Mediating Punitiveness: Understanding Public Attitudes towards Work-Related Fatality Cases
It has been suggested that public opinion about crime and justice drives the adoption of harsher and more emotive criminal justice policy via a process of ‘penal populism’, as politicians are willing to respond uncritically.
This paper presents the findings of an investigation into public attitudes towards work-related fatality cases, situations where the activities of a corporation or organization have caused the death of a worker or member of the public. The commencement in early 2010 of manslaughter prosecutions against Continental Airlines in France following the Paris Concorde air crash of 2000, which resulted in 113 deaths, demonstrates the ongoing significance of debates about corporate homicide liability.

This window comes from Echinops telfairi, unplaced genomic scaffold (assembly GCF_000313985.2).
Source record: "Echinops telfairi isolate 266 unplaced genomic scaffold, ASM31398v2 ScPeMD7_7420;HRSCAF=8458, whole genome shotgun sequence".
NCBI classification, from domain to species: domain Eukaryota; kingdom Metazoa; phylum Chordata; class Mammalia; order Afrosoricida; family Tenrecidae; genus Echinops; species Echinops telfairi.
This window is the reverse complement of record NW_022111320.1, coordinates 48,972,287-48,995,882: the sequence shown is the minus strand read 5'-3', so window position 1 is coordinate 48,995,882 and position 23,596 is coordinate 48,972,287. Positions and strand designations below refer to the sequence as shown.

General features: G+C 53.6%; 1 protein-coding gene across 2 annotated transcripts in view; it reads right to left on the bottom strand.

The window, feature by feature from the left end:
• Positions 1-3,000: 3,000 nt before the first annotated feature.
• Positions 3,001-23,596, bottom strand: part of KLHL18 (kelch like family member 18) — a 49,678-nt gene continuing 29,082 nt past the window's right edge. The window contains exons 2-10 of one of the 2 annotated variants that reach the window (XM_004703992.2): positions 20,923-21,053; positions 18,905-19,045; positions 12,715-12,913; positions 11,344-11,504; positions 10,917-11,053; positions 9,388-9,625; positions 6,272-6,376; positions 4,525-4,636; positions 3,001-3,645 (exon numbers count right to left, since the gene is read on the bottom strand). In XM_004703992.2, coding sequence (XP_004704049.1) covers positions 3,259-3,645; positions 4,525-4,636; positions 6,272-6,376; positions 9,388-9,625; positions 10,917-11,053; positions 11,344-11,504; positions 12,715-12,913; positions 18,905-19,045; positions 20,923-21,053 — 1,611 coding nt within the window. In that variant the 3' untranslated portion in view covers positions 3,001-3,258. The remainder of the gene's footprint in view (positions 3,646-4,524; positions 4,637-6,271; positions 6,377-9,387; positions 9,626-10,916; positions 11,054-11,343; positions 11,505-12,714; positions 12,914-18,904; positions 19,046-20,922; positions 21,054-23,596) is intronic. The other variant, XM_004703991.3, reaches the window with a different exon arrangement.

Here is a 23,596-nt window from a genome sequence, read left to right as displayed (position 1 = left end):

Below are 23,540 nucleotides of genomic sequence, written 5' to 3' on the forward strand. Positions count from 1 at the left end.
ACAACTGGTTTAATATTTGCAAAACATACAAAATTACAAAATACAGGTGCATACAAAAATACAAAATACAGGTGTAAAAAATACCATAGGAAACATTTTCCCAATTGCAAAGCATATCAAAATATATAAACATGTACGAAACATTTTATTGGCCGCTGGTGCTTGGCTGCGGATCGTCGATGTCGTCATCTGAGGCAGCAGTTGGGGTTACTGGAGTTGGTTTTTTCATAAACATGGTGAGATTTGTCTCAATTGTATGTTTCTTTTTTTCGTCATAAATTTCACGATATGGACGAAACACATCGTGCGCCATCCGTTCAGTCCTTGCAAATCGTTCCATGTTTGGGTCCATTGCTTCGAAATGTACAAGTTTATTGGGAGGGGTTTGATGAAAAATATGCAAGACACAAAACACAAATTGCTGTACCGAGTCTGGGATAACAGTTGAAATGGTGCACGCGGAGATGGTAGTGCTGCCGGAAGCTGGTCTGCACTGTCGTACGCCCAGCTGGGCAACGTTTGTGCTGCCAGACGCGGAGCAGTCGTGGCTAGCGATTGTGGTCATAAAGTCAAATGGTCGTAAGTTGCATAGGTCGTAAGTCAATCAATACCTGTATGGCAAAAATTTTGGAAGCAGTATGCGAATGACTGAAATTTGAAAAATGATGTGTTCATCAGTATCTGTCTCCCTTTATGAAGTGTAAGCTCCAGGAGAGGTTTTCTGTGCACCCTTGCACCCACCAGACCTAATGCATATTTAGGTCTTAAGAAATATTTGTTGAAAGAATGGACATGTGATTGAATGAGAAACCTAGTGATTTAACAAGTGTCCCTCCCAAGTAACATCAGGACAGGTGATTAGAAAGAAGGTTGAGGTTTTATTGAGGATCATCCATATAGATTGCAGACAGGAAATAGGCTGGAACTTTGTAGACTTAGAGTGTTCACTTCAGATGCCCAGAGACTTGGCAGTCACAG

This investigation has found public attitudes in relation to such fatalities are primarily non punitive in nature, however respondents did regard offenders in moral terms. What is expressed is a desire for moral accountability, rather than for punishment. The findings can inform the ways in which processes of legal reform are approached. There is a need to consider the degree to which social attitudes towards regulation in different societies make ‘criminalization’ necessary or not, and to identify why some jurisdictions manage to survive without corporate criminal liability.